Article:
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Poetry. Walk into any middle or high school English class, and you will hear a variety of noises emanating from the room. Some will be excited, giving noises of joy. Others, and likely in far greater numbers, will groan as if in utter pain. So, how do we combat this?

Let’s face facts. Whether you like it or not, kids need poetry. There is so much to be learned from reading and writing it. The problem is that kids have always been afraid of it because they have been told they have to do it in a certain way, constrained to certain limits. They were told that they had to find a poem’s rhyme scheme and meter in order to understand poetry. Let’s be real, if you want to hook an audience, that’s not the way to go about it.

I have always tied poetry to music, because music is poetry. Kids like music, and think they hate poetry. The trick here is to show them how closely related they are. So, today, I did things a bit differently than the norm…. well, the norm for me. For some, this is way out there, and you won’t go there. For others, you might consider it, as embarrassed as you might be. I encourage you, do this. Kids love it, and they make connections.

So, what did I do? I sang… wait, I made up poetry on the spot… no… I rapped… wait… I did all of that. I started out with a song most of my kids know. Ed Sheeran’s Thinking Out Loud. Now, to start out, we sang it.. as a group. Even the kids who don’t sing. Even the kids who don’t know the song. Guess what? After the first verse, they all had the beat. They were all together singing as the lyrics scrolled on my screen. It sounded great. I showed them how once they had the beat to a song, they could pick up at any spot in a poem and roll with it, get it, understand it. They loved it.

Next, I sang… solo… I let them pick the topic, and the topics were about what you would expect from 7th graders. Things like bathroom humor, eating strange things (cats), etc. My task was to make up, on the spot, a song that went with Mr. Sheeran’s song, but instead, was about their chosen topic. They laughed, they hooted, they hollered, and they loved it. Soon, they were doing the same, not so publicly as me, but they were doing it. You could see lips moving, hear the gears turning. Their goal had been to stump me, my goal was to show them that poetry was alive, adaptable, and could be made to work for just about anything. I think I made my point with them.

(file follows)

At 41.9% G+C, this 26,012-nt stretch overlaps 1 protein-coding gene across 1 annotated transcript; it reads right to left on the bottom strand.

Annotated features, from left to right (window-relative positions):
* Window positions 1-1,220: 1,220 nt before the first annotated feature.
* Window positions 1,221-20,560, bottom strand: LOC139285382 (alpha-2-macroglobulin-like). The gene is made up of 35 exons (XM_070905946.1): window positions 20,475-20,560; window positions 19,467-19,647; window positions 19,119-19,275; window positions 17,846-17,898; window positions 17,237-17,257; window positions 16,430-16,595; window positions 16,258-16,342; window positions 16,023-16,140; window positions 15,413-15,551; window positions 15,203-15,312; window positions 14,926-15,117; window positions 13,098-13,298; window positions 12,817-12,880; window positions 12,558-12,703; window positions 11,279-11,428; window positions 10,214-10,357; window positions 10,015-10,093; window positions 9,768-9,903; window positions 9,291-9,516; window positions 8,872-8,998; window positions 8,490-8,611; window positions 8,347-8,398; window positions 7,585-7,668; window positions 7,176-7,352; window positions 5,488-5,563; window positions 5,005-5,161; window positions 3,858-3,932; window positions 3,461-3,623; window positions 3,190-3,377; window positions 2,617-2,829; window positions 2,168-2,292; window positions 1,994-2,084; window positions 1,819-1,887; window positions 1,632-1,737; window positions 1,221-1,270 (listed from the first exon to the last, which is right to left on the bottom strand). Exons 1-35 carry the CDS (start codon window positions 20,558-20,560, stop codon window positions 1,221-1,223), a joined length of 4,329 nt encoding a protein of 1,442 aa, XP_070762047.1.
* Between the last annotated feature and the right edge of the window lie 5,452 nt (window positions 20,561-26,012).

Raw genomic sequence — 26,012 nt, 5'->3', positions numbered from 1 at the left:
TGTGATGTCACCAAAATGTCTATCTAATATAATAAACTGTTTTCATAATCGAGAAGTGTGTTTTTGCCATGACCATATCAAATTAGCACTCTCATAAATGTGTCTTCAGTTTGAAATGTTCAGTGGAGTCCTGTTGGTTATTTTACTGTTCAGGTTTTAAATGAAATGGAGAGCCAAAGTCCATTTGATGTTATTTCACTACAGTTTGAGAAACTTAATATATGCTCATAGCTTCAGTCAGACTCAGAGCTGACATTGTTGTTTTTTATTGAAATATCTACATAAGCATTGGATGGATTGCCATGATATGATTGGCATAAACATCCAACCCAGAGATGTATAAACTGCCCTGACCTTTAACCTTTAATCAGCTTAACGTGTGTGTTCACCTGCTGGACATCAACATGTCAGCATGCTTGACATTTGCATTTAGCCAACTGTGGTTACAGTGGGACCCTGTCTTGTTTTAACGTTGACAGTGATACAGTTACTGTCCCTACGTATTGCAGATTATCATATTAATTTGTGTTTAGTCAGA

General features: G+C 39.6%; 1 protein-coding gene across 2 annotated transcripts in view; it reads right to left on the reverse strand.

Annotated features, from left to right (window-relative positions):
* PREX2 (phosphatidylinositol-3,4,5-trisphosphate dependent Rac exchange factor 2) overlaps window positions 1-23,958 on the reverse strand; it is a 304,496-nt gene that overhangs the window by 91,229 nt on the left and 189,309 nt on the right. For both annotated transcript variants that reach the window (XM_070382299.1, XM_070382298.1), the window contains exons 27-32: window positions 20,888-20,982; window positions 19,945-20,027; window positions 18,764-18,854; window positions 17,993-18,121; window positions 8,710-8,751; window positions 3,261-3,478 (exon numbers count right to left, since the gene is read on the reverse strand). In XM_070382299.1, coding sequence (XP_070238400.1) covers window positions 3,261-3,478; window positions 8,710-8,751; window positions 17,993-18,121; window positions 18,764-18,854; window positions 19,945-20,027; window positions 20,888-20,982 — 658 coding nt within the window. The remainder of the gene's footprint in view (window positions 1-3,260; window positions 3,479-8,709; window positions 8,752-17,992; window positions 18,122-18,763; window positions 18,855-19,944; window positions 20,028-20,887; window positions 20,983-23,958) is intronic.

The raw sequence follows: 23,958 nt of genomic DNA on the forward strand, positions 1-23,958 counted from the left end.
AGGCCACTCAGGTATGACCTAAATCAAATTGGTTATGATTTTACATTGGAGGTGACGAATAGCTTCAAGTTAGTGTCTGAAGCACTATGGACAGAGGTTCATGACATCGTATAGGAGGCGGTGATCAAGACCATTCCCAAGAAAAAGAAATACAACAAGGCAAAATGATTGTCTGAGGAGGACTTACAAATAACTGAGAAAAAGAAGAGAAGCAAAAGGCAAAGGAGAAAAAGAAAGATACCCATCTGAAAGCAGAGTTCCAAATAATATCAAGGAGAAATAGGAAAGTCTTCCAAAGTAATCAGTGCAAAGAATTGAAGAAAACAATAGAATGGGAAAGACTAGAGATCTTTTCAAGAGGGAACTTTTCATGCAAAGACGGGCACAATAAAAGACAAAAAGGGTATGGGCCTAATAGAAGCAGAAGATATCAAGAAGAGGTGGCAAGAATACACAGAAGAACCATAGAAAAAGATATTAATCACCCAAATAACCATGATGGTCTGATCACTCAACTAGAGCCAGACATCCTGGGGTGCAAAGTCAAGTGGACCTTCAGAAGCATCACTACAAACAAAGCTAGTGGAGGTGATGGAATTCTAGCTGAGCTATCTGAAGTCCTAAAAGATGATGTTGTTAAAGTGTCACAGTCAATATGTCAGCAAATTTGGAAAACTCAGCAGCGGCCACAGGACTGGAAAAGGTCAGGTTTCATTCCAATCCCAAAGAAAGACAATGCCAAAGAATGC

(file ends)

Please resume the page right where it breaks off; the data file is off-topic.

I am a firm believer in never asking my students to do something I am not willing to do myself. As the class period neared it’s end, I let them know, their time was coming. I let them see a video of us singing a made up story to a blues tune. We did this when we went to the Ron Clark Academy. We visited the classroom of a phenomenal teacher, Ms. Barnes. My students again laughed as I sang a song about bookstores and Starbucks. Then I broke it to them, their turn is coming. I informed them that they would be telling their stories, to the tunes of the blues. I told them they would get to work in small groups to do this (there is a sense of safety in numbers), and guess what? No one complained. They met the challenge with enthusiasm, asking when they get to work on this.

Now, I ask you… when was the last time you had a room full of English students begging you to do even more poetry? I encourage you… put yourself out there, your students will love you for it… and they will amaze you… mine do every day.